By Mark Tooley, president of the Institute on Religion and Democracy
This year is an ignominious anniversary for Mainline Protestantism, commemorating a half century of continuous decline since their membership peaks in the early 1960s. Fifty years ago one of every six Americans belonged to the Seven Sisters of Mainline Protestantism. Today it’s one of every 16 and plunging. Membership has dropped from 30 million to 20 million during a time when Americas population has nearly doubled. And it did so despite Gallup Poll’s insistence that overall church attendance has remained essentially the same for about the last 80 years.
In our current post denominational age, many question why this decline matters. Who cares about the Mainline except the dwindling and increasingly aged members who remain? After all, haven’t evangelical churches, especially nondenominationals, plus Catholicism, more than filled the void? Wasn’t it time for the Mainline to leave the stage, having more than played its part in American and Christian history across 4 centuries? And in the end, didn’t they deserve their own demise?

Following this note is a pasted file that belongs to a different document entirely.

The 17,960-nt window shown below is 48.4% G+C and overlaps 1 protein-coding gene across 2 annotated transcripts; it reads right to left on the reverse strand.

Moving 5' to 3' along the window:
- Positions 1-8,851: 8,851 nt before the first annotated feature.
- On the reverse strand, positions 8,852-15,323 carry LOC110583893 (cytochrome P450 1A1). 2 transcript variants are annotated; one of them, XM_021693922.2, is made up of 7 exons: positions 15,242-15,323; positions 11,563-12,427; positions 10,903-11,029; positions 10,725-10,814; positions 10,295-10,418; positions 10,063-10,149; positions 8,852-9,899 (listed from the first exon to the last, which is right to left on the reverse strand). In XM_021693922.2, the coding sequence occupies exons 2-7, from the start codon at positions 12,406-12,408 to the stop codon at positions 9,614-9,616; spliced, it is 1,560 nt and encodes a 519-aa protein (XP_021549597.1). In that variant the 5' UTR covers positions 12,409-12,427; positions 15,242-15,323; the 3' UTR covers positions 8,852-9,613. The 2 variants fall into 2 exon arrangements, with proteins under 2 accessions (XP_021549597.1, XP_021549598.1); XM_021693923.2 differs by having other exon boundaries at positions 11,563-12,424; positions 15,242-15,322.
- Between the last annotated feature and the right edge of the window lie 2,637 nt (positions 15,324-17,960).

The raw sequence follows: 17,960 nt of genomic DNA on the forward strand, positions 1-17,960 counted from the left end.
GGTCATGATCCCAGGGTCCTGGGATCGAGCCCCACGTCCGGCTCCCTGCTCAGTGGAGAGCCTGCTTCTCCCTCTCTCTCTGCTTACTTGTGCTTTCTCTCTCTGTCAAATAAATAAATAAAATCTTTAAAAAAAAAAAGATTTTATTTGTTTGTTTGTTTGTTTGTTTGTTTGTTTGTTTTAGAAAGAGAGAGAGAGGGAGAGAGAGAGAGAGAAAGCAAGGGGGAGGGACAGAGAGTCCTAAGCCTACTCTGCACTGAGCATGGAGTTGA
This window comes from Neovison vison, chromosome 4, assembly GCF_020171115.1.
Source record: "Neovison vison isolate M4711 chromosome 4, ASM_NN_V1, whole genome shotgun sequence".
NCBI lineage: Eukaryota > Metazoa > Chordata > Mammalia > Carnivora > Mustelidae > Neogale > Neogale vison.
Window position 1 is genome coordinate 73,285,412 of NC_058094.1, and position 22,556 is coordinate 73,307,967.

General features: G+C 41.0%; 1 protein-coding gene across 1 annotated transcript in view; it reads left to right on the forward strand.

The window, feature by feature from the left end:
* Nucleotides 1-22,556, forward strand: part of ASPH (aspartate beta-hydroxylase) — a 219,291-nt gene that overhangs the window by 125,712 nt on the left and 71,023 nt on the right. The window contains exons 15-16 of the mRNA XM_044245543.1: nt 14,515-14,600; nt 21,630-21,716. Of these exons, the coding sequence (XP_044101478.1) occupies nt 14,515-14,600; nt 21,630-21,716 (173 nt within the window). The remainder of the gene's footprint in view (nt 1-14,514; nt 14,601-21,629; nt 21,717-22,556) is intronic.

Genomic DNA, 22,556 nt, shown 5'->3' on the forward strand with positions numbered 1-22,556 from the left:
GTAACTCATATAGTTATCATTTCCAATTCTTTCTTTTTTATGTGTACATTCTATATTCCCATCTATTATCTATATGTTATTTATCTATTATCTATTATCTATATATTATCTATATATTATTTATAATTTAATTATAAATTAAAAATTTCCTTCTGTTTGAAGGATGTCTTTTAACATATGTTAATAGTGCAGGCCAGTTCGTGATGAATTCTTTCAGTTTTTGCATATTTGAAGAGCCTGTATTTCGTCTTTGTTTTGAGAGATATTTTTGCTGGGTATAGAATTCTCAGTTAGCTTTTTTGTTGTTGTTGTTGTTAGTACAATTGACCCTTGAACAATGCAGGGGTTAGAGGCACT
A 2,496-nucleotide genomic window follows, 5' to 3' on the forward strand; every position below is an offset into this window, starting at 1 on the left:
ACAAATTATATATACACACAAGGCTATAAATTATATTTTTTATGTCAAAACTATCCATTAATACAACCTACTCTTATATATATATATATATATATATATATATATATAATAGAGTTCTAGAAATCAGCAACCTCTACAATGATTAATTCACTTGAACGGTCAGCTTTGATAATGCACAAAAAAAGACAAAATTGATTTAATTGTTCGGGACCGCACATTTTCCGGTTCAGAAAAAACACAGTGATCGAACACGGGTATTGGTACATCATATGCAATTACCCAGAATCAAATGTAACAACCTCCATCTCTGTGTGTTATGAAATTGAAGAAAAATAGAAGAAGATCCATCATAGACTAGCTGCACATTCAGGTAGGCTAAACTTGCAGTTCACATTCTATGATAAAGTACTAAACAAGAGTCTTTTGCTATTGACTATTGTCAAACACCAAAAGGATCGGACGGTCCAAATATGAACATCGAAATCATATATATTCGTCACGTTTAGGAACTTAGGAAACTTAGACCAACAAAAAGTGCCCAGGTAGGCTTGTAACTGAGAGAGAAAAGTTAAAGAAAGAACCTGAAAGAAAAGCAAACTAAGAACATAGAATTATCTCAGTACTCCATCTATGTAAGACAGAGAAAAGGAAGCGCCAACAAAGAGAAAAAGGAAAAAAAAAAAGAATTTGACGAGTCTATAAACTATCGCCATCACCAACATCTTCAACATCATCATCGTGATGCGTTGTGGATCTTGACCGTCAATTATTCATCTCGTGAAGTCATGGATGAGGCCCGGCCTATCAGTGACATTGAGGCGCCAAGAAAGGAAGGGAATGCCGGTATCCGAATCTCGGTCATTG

The answers are yes and no. The decline is indeed deserved and self precipitated, but nonetheless very sad for America and the Body of Christ, leaving a spiritual and cultural void that Evangelicals and Catholics, even with their increased numbers, have not been able to fill.
Mainliners literally founded America, from Jamestown and Plymouth Rock, generated its founding principles, which have become universal, and were the spiritual and cultural flagships for our nation for over 350 years. They shaped how we publicly lived out faith and applied it to our democratic process. They created civil religion, which uniquely in the world protected and integrated religion into every aspect of public life without legally establishing any particular religion.
The Mainline’s implosion in part facilitated the culture wars and polarization since the 1960s. With three centuries of experience, the Mainline knew how to lead, to unify and to challenge all at the same time. It offered continuity. It was thoroughly American yet also rooted in the European Reformation. Evangelicalism and Catholicism can’t replace it. One is maybe too much an American creation, and the other is perhaps not American enough.
Mainline Protestantism lost its way when it forgot how to balance being American and being Christian, choosing American individualism and self made spirituality over classical Christianity.
Related article: Evangelicals must resist Mainline Protestant trajectory